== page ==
Rebel groups battling to topple Syrian dictator Bashar Assad said Monday at a gathering here that none of the groups is aware of the way in which $60 million in aid promised recently by the Obama administration will be provided.
"I haven't heard anything about U.S. funding, not even promises," says Ahmad Azouz, a newly elected member of the Aleppo Council. "We hope that the U.S. will provide the new coalition with funding."
On Monday, Syrian rebels pushed government troops from most of the northern city of Raqqa and hauled down a bronze statue of Assad's late father and predecessor, Hafez Assad, Syrian activists said.
Rebels hold parts of several major Syrian cities in Aleppo, Homs, Deir el-Zour and suburbs of the capital, Damascus -- but they have not been able to break out, saying they need heavy weaponry to do so.
Secretary of State John Kerry announced the new $60 million in aid last week, but there were few specifics on what it would be used for and how it would be delivered, except that no weapons would be part of the package.
To provide a possible conduit for the U.S. aid, representatives of rebel groups elected a 29-person council here as the government in rebel-controlled northern province of Aleppo province. The Aleppo council will coordinate humanitarian aid and governance initiatives that are currently managed by a patchwork of civilian and military groups.
Kerry and Saudi Foreign Minister Prince Saud al-Faisal said Monday that Assad's missile attacks on rebels in Aleppo would not be tolerated by the international community and that he had lost all claim to be Syria's legitimate leader.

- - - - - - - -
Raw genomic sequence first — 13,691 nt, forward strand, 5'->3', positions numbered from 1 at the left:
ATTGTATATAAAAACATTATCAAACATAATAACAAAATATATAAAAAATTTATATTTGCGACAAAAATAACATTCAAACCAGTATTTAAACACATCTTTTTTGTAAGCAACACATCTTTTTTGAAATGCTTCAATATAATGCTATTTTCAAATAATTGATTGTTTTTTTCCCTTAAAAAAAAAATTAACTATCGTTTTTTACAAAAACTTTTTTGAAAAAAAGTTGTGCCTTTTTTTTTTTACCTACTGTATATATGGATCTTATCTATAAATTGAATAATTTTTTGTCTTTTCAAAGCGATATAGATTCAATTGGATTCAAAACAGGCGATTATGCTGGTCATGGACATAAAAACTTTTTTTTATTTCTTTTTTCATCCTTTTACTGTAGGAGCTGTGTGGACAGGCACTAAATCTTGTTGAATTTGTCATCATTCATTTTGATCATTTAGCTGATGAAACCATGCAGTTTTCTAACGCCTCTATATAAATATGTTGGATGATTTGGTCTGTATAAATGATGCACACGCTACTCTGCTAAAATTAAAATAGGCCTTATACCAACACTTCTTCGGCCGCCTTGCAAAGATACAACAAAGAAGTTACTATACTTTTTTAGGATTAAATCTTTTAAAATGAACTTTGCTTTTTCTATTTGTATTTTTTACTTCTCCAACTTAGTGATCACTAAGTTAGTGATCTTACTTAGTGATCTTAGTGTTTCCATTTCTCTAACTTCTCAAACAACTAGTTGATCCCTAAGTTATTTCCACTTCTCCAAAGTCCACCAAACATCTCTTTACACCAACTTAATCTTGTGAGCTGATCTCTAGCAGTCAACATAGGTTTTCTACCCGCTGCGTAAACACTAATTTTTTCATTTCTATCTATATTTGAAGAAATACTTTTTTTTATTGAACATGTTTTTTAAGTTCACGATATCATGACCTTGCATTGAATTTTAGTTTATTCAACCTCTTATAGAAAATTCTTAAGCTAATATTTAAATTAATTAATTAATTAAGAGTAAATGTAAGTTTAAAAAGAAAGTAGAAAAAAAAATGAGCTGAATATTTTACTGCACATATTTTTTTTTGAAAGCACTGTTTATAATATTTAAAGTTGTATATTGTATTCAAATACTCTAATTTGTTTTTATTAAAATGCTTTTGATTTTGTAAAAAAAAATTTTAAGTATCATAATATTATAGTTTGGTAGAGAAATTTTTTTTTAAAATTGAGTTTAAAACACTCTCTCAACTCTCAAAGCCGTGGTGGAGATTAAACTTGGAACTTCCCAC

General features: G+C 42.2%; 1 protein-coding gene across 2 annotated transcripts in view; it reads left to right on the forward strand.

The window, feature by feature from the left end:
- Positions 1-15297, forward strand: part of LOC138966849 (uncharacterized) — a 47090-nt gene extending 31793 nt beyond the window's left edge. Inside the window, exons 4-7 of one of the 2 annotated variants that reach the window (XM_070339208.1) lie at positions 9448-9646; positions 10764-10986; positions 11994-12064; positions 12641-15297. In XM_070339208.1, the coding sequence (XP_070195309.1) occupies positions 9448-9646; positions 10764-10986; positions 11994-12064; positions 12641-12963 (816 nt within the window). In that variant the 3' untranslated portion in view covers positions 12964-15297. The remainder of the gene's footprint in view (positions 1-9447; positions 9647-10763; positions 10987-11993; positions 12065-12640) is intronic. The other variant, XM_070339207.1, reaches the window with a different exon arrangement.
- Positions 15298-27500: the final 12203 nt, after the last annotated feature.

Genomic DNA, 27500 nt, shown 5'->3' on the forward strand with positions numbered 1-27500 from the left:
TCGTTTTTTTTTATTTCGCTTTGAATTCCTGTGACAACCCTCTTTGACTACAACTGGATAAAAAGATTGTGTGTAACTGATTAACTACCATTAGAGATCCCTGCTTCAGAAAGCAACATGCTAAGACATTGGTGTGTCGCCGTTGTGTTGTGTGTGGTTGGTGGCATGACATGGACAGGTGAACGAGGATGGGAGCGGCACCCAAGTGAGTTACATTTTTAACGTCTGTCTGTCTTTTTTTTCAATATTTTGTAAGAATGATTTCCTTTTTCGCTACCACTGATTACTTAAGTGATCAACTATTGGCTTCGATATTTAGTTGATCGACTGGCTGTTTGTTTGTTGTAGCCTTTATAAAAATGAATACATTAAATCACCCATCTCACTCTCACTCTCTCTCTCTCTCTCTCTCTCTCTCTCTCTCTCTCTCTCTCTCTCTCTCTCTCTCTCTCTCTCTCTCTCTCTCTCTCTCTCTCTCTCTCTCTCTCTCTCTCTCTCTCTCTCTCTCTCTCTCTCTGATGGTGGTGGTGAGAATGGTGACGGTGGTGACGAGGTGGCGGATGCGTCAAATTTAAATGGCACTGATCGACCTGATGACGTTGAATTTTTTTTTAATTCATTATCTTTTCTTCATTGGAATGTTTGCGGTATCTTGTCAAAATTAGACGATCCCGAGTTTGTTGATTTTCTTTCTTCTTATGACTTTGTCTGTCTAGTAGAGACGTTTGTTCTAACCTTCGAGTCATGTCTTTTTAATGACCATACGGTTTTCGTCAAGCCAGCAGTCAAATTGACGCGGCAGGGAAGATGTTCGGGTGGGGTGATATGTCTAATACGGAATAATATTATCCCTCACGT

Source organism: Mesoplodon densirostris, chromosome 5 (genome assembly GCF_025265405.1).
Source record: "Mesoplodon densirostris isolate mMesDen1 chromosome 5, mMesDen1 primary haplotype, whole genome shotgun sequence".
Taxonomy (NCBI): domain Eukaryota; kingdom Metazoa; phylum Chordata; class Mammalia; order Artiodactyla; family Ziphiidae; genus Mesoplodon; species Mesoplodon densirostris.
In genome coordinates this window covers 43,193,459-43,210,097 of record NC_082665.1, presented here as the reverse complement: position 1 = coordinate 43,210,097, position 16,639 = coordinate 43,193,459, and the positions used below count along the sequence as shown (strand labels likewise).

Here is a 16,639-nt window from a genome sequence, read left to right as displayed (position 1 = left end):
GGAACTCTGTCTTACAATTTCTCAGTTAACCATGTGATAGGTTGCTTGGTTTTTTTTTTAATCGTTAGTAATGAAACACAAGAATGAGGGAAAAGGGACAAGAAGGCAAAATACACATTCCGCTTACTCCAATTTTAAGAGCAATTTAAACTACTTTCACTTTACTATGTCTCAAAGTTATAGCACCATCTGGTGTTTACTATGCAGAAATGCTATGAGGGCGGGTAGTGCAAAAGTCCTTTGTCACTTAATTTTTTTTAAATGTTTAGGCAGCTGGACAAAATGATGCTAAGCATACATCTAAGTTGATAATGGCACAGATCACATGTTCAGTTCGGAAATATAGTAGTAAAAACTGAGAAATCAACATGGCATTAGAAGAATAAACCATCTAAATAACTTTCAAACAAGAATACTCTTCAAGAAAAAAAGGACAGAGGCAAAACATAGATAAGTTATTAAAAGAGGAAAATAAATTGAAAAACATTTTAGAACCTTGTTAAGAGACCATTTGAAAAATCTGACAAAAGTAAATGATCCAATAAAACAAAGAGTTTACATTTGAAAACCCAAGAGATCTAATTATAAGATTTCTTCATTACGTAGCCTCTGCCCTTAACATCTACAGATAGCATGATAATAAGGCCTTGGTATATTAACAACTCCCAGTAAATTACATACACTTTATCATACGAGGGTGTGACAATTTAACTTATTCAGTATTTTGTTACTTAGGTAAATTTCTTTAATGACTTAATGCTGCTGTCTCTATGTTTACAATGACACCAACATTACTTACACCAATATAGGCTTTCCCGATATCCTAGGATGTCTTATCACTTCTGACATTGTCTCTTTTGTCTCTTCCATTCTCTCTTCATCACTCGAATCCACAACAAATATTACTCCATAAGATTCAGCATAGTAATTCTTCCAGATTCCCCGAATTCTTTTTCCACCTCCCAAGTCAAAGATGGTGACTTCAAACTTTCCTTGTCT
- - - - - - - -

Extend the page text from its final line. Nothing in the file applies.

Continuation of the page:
Saud said Saudi Arabia could not ignore the brutality Assad is inflicting on his people. "This cannot go on," he said. "He has lost all authority."
Two years into the Syria conflict and an estimated 70,000 dead, Syrians have grown increasingly frustrated with what they see as the failure of the United States to provide the kind of help it needs to remove Assad, whom President Obama has said "must go."
The United States had already pledged $385 million in humanitarian aid in addition to the $60 million in direct aid to the rebels. Syrians say they have seen little of that money reach them on the ground. "We get very little assistance, and we don't have really a lot of money, but some people are trying to help us. We hope we will be successful to finance the civil council of Aleppo soon," said Moaz al-Khatib, president of the Syrian Opposition Coalition.
Nowhere else in Syria have opposition forces managed to gain control of an area to the extent that they now control Aleppo. Opposition groups there operate civilian courts and police squads, among other services.
Still, fighting continues in much of Aleppo. Syrian military airstrikes and artillery and missile attacks are a regular part of life for residents. The security concerns prompted organizers to hold the election just over the border in Gaziantep.
The new council will replace Aleppo's Transitional Revolutionary Council and will rely largely on wealthy Syrian donors and contributions from a variety of other countries to support its efforts.
Aside from military needs, the Syrian rebels say they also lack help with humanitarian needs, but few have seen it. "We've heard that America sent money and that the coalition received it. They asked the people to make local councils to help distribute the aid and they made these councils," says Qussay Said Essa, a general surgeon at a hospital run by Orient Humanitarian Relief in Reyhanli, Turkey, near the Syrian border.
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